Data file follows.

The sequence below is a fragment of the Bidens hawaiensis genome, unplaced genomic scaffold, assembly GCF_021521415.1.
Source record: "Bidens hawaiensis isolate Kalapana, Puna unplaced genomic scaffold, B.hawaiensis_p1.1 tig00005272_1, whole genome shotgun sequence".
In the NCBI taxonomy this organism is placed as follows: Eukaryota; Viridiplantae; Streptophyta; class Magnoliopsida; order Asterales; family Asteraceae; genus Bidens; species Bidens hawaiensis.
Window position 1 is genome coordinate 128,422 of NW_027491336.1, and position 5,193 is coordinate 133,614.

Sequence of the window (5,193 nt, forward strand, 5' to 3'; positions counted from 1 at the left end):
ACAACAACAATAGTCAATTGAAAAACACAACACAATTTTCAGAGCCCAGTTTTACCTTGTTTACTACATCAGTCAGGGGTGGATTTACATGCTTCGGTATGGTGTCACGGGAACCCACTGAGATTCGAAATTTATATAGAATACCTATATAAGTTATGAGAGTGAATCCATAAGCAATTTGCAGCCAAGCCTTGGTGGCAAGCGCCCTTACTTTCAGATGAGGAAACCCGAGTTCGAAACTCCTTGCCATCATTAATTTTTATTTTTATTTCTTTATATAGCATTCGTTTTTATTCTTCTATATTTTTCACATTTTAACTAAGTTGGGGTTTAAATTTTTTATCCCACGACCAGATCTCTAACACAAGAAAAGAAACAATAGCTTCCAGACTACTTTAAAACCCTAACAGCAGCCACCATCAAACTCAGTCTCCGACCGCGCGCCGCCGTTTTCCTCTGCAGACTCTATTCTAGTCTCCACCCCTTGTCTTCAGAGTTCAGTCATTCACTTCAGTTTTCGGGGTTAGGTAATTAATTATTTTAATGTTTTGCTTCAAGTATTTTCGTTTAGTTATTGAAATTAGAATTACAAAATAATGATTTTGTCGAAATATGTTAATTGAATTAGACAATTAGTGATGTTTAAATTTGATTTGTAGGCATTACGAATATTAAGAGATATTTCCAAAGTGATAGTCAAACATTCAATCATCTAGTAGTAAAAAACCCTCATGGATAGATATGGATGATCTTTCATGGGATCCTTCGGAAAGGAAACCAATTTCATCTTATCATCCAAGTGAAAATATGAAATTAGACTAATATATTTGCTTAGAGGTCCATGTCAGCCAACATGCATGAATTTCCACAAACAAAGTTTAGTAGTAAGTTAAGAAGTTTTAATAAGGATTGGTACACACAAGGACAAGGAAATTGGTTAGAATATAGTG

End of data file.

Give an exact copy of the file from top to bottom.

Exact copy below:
The sequence below is a fragment of the Bidens hawaiensis genome, unplaced genomic scaffold, assembly GCF_021521415.1.
Source record: "Bidens hawaiensis isolate Kalapana, Puna unplaced genomic scaffold, B.hawaiensis_p1.1 tig00005272_1, whole genome shotgun sequence".
In the NCBI taxonomy this organism is placed as follows: Eukaryota; Viridiplantae; Streptophyta; class Magnoliopsida; order Asterales; family Asteraceae; genus Bidens; species Bidens hawaiensis.
Window position 1 is genome coordinate 128,422 of NW_027491336.1, and position 5,193 is coordinate 133,614.

Sequence of the window (5,193 nt, forward strand, 5' to 3'; positions counted from 1 at the left end):
ACAACAACAATAGTCAATTGAAAAACACAACACAATTTTCAGAGCCCAGTTTTACCTTGTTTACTACATCAGTCAGGGGTGGATTTACATGCTTCGGTATGGTGTCACGGGAACCCACTGAGATTCGAAATTTATATAGAATACCTATATAAGTTATGAGAGTGAATCCATAAGCAATTTGCAGCCAAGCCTTGGTGGCAAGCGCCCTTACTTTCAGATGAGGAAACCCGAGTTCGAAACTCCTTGCCATCATTAATTTTTATTTTTATTTCTTTATATAGCATTCGTTTTTATTCTTCTATATTTTTCACATTTTAACTAAGTTGGGGTTTAAATTTTTTATCCCACGACCAGATCTCTAACACAAGAAAAGAAACAATAGCTTCCAGACTACTTTAAAACCCTAACAGCAGCCACCATCAAACTCAGTCTCCGACCGCGCGCCGCCGTTTTCCTCTGCAGACTCTATTCTAGTCTCCACCCCTTGTCTTCAGAGTTCAGTCATTCACTTCAGTTTTCGGGGTTAGGTAATTAATTATTTTAATGTTTTGCTTCAAGTATTTTCGTTTAGTTATTGAAATTAGAATTACAAAATAATGATTTTGTCGAAATATGTTAATTGAATTAGACAATTAGTGATGTTTAAATTTGATTTGTAGGCATTACGAATATTAAGAGATATTTCCAAAGTGATAGTCAAACATTCAATCATCTAGTAGTAAAAAACCCTCATGGATAGATATGGATGATCTTTCATGGGATCCTTCGGAAAGGAAACCAATTTCATCTTATCATCCAAGTGAAAATATGAAATTAGACTAATATATTTGCTTAGAGGTCCATGTCAGCCAACATGCATGAATTTCCACAAACAAAGTTTAGTAGTAAGTTAAGAAGTTTTAATAAGGATTGGTACACACAAGGACAAGGAAATTGGTTAGAATATAGTG